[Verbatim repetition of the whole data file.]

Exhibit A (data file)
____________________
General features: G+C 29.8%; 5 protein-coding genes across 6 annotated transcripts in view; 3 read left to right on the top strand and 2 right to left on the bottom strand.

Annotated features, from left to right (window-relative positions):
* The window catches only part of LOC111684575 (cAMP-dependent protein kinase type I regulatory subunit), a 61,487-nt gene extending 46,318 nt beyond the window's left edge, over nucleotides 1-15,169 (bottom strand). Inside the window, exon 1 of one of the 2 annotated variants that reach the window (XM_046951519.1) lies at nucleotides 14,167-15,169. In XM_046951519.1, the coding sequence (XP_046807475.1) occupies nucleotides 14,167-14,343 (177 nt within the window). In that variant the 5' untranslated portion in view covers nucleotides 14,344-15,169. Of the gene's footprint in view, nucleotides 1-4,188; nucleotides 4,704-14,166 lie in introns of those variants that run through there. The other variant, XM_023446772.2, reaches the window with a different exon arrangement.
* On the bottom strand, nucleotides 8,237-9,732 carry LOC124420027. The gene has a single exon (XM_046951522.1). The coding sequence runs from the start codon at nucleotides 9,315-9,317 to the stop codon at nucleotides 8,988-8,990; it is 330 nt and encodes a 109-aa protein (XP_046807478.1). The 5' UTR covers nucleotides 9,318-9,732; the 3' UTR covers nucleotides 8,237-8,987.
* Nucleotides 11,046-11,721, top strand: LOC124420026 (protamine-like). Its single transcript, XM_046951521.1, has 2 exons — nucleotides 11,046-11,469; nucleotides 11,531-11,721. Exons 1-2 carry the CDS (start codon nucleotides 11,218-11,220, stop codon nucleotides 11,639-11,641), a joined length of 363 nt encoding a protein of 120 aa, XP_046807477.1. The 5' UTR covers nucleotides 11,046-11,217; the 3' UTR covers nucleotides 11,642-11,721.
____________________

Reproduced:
General features: G+C 29.8%; 5 protein-coding genes across 6 annotated transcripts in view; 3 read left to right on the top strand and 2 right to left on the bottom strand.

Annotated features, from left to right (window-relative positions):
* The window catches only part of LOC111684575 (cAMP-dependent protein kinase type I regulatory subunit), a 61,487-nt gene extending 46,318 nt beyond the window's left edge, over nucleotides 1-15,169 (bottom strand). Inside the window, exon 1 of one of the 2 annotated variants that reach the window (XM_046951519.1) lies at nucleotides 14,167-15,169. In XM_046951519.1, the coding sequence (XP_046807475.1) occupies nucleotides 14,167-14,343 (177 nt within the window). In that variant the 5' untranslated portion in view covers nucleotides 14,344-15,169. Of the gene's footprint in view, nucleotides 1-4,188; nucleotides 4,704-14,166 lie in introns of those variants that run through there. The other variant, XM_023446772.2, reaches the window with a different exon arrangement.
* On the bottom strand, nucleotides 8,237-9,732 carry LOC124420027. The gene has a single exon (XM_046951522.1). The coding sequence runs from the start codon at nucleotides 9,315-9,317 to the stop codon at nucleotides 8,988-8,990; it is 330 nt and encodes a 109-aa protein (XP_046807478.1). The 5' UTR covers nucleotides 9,318-9,732; the 3' UTR covers nucleotides 8,237-8,987.
* Nucleotides 11,046-11,721, top strand: LOC124420026 (protamine-like). Its single transcript, XM_046951521.1, has 2 exons — nucleotides 11,046-11,469; nucleotides 11,531-11,721. Exons 1-2 carry the CDS (start codon nucleotides 11,218-11,220, stop codon nucleotides 11,639-11,641), a joined length of 363 nt encoding a protein of 120 aa, XP_046807477.1. The 5' UTR covers nucleotides 11,046-11,217; the 3' UTR covers nucleotides 11,642-11,721.